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Erosional Landforms on the Dorset Coastline

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Erosional Landforms on the Dorset Coastline Introduction In this leaflet I am going to present my findings about different types of erosion, and at how they take effect different locations. The relevant locations that I have studied are part of the Dorset coastline. These are: 1. Lulworth cove, a bay created through millions of years of erosion. 2. Stairhole, a deep cleft that represents stage 1 of the evolution of the coastline. 3. Durdle door, an arch that will soon collapse and erode away. Types of Erosion Erosion is the gradual wearing away of land by water, wind and general weather conditions. The amount of erosion depends on the power of the waves and the rock type. The amount of energy acquired by waves depends upon the wind velocity, the duration of the wind and the distance over which the waves have traveled. This is known as the fetch. There are two types of erosion that can occur at the coast, these are: 1. ...read more.


* Corrosion- the process by which a chemical reaction occurs involving rocks such as chalk and limestone and sea water. Lulworth Cove Lulworth cove is a curved bay situated at the very bottom of the United Kingdom, on the Dorset coastline. It is well known for being one of the most well known stretches of coastline in the United Kingdom. It is a prime example of how the land can erode over many years. In this area all the rocks were formed underneath the waters surface. These rocks include limestone, sands and clays, and chalk. The rocks appear buckled from underneath the water, this is due to the rocks being folded through 50-90 degrees. The coast around Lulworth Cove demonstrates every stage in the development of bays and headlands and how that development is controlled by the underlying geology. Below is a sequence of pictures showing how Lulworth cove and Stairhole were created, and what may happen in the future. ...read more.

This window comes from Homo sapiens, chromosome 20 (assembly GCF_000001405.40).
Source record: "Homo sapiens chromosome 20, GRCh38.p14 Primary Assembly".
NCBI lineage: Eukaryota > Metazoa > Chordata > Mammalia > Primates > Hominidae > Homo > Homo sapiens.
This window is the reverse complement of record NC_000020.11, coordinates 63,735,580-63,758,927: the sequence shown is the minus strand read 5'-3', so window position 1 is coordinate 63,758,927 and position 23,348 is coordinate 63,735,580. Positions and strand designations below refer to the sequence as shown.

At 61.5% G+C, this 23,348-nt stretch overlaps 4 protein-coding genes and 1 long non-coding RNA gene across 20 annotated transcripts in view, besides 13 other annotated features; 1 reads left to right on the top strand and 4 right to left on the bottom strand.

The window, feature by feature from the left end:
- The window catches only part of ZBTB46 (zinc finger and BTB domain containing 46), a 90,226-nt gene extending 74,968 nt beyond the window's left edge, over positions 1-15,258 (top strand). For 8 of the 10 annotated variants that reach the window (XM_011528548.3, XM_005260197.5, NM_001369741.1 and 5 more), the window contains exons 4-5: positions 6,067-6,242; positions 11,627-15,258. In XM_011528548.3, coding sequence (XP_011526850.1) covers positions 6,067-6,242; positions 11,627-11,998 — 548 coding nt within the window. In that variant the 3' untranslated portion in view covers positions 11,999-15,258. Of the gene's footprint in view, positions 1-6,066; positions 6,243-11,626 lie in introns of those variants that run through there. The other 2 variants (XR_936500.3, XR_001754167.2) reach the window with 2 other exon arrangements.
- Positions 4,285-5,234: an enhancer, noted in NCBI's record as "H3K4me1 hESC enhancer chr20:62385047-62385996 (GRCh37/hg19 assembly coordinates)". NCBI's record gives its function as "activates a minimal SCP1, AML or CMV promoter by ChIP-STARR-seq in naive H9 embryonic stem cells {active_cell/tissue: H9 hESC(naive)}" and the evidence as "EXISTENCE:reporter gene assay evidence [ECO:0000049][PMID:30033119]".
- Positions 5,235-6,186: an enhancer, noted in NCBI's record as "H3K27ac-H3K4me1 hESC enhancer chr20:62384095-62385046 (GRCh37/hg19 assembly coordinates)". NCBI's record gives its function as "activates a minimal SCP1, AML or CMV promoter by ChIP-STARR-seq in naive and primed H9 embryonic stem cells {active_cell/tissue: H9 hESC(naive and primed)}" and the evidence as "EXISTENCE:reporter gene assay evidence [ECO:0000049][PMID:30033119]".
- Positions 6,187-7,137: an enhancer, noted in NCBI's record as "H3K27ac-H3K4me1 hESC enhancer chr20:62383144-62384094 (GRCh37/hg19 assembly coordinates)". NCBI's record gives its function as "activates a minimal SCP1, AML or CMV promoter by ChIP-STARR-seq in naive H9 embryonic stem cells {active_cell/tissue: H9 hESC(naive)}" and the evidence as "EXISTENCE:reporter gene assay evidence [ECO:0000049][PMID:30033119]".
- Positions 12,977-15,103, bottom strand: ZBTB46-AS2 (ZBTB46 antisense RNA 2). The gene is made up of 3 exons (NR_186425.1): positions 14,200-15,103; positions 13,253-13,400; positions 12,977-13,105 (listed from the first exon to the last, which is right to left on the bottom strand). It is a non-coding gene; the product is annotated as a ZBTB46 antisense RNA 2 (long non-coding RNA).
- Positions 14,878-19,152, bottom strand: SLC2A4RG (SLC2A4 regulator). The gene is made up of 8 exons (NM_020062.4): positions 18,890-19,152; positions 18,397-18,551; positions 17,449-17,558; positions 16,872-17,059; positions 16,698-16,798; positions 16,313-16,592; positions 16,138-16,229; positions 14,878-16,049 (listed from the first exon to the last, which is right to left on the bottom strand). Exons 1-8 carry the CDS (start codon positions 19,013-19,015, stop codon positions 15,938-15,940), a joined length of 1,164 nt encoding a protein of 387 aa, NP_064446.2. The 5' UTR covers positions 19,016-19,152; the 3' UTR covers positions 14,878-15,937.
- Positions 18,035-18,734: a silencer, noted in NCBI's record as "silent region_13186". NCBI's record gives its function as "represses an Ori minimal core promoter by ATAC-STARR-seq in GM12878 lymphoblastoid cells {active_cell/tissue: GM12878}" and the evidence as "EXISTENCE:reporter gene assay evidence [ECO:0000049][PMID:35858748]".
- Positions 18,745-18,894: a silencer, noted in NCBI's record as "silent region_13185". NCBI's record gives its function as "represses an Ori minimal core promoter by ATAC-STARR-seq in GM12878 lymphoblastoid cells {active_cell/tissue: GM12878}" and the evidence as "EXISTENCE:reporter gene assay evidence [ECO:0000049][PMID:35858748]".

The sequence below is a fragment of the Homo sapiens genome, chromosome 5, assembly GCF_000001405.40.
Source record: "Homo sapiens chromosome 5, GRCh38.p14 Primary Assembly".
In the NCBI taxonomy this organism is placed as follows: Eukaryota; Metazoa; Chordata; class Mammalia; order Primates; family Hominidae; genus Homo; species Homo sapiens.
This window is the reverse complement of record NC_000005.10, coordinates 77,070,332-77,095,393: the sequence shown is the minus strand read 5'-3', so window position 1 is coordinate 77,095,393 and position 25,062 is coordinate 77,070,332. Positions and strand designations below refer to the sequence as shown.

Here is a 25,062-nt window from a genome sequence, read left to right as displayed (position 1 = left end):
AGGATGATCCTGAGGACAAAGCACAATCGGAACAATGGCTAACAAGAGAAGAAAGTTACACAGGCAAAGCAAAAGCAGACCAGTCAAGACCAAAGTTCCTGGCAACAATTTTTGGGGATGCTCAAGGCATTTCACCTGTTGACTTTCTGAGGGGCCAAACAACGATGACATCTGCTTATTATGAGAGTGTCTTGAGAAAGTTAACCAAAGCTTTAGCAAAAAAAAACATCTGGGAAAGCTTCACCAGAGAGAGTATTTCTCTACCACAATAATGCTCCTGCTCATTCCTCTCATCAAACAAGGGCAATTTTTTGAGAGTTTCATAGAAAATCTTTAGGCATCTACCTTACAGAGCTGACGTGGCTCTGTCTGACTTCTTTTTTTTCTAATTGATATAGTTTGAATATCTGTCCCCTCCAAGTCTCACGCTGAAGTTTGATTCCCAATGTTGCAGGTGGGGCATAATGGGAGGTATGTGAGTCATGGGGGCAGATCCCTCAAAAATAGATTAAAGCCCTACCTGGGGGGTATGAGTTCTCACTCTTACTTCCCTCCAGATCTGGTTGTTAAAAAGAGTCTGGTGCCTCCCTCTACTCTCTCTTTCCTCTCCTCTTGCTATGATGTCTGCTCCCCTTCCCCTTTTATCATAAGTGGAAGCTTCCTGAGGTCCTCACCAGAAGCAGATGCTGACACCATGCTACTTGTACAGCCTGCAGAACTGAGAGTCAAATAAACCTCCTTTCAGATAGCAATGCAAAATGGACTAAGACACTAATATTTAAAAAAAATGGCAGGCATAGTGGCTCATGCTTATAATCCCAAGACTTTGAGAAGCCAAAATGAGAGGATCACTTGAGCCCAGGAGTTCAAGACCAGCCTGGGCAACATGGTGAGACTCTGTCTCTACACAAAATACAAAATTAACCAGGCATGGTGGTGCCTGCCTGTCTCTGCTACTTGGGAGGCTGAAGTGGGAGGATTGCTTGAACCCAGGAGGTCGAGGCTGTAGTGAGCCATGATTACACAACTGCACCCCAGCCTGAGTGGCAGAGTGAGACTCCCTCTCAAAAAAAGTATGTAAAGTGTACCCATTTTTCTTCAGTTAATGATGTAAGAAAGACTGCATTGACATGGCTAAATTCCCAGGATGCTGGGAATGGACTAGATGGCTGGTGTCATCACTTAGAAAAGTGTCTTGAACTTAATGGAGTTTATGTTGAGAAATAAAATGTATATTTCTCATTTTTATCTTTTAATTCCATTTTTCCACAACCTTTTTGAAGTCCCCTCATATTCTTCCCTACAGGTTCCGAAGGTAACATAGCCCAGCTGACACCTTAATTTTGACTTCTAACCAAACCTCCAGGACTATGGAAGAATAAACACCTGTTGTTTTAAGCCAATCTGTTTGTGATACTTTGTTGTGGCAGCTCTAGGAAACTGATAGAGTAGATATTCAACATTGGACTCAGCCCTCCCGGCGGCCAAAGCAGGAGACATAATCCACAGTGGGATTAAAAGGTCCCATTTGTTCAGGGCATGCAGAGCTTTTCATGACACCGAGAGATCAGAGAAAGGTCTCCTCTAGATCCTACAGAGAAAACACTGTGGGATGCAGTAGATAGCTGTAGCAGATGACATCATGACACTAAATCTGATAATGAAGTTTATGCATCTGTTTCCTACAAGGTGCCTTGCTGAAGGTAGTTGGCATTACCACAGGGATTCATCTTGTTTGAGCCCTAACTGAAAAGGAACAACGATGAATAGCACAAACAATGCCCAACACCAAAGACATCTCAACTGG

This in time will erode and join with Lulworth cove to form an even larger bay. Durdle Door Durdle door is an arch, these are created in headlands after erosion has formed caves from either side which eventually meet. The resulting arch is not a permanent feature but will eventually collapse creating landforms called stacks, which in turn will be further eroded to form stumps. Natural arches such as Durdle Door form as a result of the softer rocks being eroded away behind the hard limestone, allowing the sea to punch through them. Conclusion From the information I have found I can see that each of the landforms I have studied are at the same stages in the evolution of the coastline. Lulworth cove and Stairhole are both in the second stage. When they move on into the third stage the two will meet and combine into one large bay. Durdle door is also at the second stage, when it moves into its third stage the landform will erode even more, and the arch will collapse creating a stack. ...read more.

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